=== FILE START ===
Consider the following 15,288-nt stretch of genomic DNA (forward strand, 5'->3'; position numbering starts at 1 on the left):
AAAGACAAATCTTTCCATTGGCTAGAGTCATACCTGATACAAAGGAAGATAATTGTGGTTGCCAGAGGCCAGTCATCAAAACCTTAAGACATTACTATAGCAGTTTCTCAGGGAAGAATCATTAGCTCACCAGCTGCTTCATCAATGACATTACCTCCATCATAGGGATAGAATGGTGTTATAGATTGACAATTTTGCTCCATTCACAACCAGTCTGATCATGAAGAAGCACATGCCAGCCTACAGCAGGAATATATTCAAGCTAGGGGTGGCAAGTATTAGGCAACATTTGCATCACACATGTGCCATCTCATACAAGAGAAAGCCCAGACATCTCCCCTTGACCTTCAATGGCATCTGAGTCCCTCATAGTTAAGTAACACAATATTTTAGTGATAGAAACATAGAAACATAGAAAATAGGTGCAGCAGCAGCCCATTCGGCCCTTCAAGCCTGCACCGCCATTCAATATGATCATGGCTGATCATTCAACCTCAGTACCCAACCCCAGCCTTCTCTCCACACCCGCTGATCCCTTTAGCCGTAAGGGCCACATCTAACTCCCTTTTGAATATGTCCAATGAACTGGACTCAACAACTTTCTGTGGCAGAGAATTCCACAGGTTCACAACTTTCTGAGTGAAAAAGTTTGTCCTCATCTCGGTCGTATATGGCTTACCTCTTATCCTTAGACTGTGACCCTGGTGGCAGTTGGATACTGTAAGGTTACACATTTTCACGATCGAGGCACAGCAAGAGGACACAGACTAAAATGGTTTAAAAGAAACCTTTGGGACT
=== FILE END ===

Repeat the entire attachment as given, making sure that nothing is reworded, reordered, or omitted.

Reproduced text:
Consider the following 15,288-nt stretch of genomic DNA (forward strand, 5'->3'; position numbering starts at 1 on the left):
AAAGACAAATCTTTCCATTGGCTAGAGTCATACCTGATACAAAGGAAGATAATTGTGGTTGCCAGAGGCCAGTCATCAAAACCTTAAGACATTACTATAGCAGTTTCTCAGGGAAGAATCATTAGCTCACCAGCTGCTTCATCAATGACATTACCTCCATCATAGGGATAGAATGGTGTTATAGATTGACAATTTTGCTCCATTCACAACCAGTCTGATCATGAAGAAGCACATGCCAGCCTACAGCAGGAATATATTCAAGCTAGGGGTGGCAAGTATTAGGCAACATTTGCATCACACATGTGCCATCTCATACAAGAGAAAGCCCAGACATCTCCCCTTGACCTTCAATGGCATCTGAGTCCCTCATAGTTAAGTAACACAATATTTTAGTGATAGAAACATAGAAACATAGAAAATAGGTGCAGCAGCAGCCCATTCGGCCCTTCAAGCCTGCACCGCCATTCAATATGATCATGGCTGATCATTCAACCTCAGTACCCAACCCCAGCCTTCTCTCCACACCCGCTGATCCCTTTAGCCGTAAGGGCCACATCTAACTCCCTTTTGAATATGTCCAATGAACTGGACTCAACAACTTTCTGTGGCAGAGAATTCCACAGGTTCACAACTTTCTGAGTGAAAAAGTTTGTCCTCATCTCGGTCGTATATGGCTTACCTCTTATCCTTAGACTGTGACCCTGGTGGCAGTTGGATACTGTAAGGTTACACATTTTCACGATCGAGGCACAGCAAGAGGACACAGACTAAAATGGTTTAAAAGAAACCTTTGGGACT